There is more. When God commands Abraham to circumcise himself and "every male among you" as a sign of the covenant, and declares that the intention to "maintain My covenant with [Isaac] as an everlasting covenant for his offspring to come," God also promises to bless Ishmael and "make of him a great nation." Abraham then inscribes the mark of the covenant on himself and his firstborn son, Ishmael, who is thirteen at the time. Isaac is not yet born. The result of the story, and its variant in the Quran, is that Jews share the sign of the covenant from the very outset with another people, another faith.
This is truly remarkable. Given such shared origins, it comes as no surprise, however, that Jews should find ourselves over the centuries, and still today, sharing an enormous amount with Muslims: law, philosophy, mysticism, grammar, the notion of a people defined by covenant with God, and sacred claim upon the Land of Israel promised by God in Scripture to Abraham and his descendants. The conversation that Jews and Muslims will conduct at JTS this week continues a long, sometimes vexed, but always rich tradition. It also reflects wholly new developments and complexities to the relationship.
That is why I am so pleased that our workshop will not merely explore the historical interplay (and tensions) between Muslims and Jews, or contrast and compare theologies and practice, but exchange lessons learned about contemporary issues of great concern to both faith communities.
We both see the world through the lens of sacred Scripture and address current dilemmas by means of Scriptural interpretation.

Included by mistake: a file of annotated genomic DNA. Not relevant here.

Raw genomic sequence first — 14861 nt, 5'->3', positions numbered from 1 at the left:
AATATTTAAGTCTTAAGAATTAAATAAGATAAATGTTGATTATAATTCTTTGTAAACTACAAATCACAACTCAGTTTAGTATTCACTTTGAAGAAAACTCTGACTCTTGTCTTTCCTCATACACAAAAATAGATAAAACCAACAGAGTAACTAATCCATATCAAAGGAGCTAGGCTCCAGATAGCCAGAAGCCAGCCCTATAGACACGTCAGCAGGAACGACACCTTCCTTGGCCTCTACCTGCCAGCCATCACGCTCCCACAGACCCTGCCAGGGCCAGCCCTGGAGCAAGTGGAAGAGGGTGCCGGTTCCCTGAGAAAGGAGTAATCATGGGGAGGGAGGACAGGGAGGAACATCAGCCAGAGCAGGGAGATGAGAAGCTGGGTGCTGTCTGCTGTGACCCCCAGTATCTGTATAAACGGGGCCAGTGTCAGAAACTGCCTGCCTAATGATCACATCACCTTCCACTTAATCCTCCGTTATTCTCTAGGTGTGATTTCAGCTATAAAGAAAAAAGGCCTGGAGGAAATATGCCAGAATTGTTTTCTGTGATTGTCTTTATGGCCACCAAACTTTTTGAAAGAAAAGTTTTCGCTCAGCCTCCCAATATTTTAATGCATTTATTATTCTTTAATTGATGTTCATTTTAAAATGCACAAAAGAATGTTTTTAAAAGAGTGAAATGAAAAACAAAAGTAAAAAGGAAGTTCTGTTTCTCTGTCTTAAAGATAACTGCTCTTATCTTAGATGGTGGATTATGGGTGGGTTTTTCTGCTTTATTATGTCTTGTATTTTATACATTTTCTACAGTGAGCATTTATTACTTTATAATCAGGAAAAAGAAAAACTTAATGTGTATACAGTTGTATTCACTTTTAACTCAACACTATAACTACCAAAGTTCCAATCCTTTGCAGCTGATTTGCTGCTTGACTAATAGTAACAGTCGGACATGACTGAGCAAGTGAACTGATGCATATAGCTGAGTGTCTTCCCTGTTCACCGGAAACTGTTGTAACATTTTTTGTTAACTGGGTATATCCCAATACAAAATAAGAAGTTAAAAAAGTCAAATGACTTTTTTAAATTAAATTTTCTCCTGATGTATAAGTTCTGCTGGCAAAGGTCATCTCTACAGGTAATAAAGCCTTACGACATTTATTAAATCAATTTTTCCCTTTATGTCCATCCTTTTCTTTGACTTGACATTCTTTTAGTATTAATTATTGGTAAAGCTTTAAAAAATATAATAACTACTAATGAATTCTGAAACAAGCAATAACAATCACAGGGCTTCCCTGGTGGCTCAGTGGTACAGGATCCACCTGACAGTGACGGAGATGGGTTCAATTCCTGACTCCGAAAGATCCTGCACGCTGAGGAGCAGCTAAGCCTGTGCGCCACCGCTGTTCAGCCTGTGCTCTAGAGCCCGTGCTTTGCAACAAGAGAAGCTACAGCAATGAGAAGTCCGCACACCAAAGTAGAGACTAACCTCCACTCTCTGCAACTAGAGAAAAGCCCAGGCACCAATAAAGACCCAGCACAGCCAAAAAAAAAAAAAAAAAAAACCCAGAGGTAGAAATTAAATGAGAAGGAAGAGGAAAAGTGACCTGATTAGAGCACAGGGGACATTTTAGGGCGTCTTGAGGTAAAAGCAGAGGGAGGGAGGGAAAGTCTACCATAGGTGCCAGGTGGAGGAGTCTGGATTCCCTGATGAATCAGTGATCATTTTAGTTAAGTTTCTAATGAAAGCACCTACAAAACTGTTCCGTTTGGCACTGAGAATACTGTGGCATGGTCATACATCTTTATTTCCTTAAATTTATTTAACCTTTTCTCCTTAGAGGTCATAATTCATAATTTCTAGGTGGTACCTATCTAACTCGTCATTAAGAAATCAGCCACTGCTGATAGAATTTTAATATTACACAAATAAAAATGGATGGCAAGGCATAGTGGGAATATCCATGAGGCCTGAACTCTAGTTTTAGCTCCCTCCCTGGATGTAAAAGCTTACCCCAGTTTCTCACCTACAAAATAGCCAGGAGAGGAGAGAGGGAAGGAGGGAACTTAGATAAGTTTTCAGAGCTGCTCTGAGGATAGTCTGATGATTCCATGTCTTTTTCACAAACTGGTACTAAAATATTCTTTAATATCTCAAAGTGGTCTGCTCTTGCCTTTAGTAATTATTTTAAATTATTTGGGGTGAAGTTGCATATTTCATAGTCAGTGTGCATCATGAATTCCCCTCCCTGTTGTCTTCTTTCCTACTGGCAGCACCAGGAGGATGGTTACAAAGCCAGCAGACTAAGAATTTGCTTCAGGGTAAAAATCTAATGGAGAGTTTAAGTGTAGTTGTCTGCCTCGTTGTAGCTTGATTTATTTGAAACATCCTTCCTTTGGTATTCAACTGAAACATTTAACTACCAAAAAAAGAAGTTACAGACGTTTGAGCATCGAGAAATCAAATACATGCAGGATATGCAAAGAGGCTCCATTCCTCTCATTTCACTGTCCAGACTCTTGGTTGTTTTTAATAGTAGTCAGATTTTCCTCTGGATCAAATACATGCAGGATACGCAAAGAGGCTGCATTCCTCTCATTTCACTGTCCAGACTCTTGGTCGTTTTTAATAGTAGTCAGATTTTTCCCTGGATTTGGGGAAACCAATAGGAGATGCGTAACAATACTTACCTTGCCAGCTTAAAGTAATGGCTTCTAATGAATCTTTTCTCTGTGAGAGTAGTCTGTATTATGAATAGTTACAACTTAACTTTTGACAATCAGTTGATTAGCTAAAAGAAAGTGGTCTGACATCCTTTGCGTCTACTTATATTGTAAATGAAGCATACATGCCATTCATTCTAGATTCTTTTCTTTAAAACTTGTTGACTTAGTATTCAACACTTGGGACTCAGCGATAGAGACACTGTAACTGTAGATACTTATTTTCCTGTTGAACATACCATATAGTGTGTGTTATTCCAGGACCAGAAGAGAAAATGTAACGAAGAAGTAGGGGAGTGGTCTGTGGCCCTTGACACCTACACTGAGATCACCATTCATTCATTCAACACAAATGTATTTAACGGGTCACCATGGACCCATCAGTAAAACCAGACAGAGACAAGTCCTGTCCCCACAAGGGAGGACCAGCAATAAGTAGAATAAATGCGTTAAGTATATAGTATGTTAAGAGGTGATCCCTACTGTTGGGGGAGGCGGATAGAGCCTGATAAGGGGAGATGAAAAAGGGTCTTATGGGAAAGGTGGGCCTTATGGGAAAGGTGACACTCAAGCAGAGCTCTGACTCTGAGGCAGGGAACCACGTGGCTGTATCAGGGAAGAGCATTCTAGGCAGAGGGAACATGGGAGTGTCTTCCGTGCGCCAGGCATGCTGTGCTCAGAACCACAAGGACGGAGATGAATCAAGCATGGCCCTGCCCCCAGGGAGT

We both work through complex ethical matters -- individual and communal, economic and political -- through the medium of law and seek precedent to help us make our way through dilemmas that are unprecedented.
We are both minorities in a predominantly secular and Christian society, and so will compare notes -- with the help of several heads of Christian seminaries -- on how best to negotiate that situation.
We are both determined to resist assimilation while we continue to play a full part in the society and culture around us. We know this will require change that must not come at the price of authenticity.
Finally, we must continue to develop better methods with which to train clergy and other communal leaders so that they are equipped to guide their communities through the unique set of opportunities and challenges presented by America and only America.
There is clearly much to be learned from this encounter, not only about Ishmael and Isaac, but about how differences can be confronted and bridged in the common attempt to counter those who say such partnership cannot be achieved.
At the close of next week's portion of the Torah, Isaac and Ishmael are reunited, perhaps for the first time since childhood, to bury their father Abraham. I hope our workshop will help Jews and Muslims in America to "choose life" as the Torah commands. I think our effort will help both our traditions to speak loudly, and clearly, in a religious voice that is too seldom heard.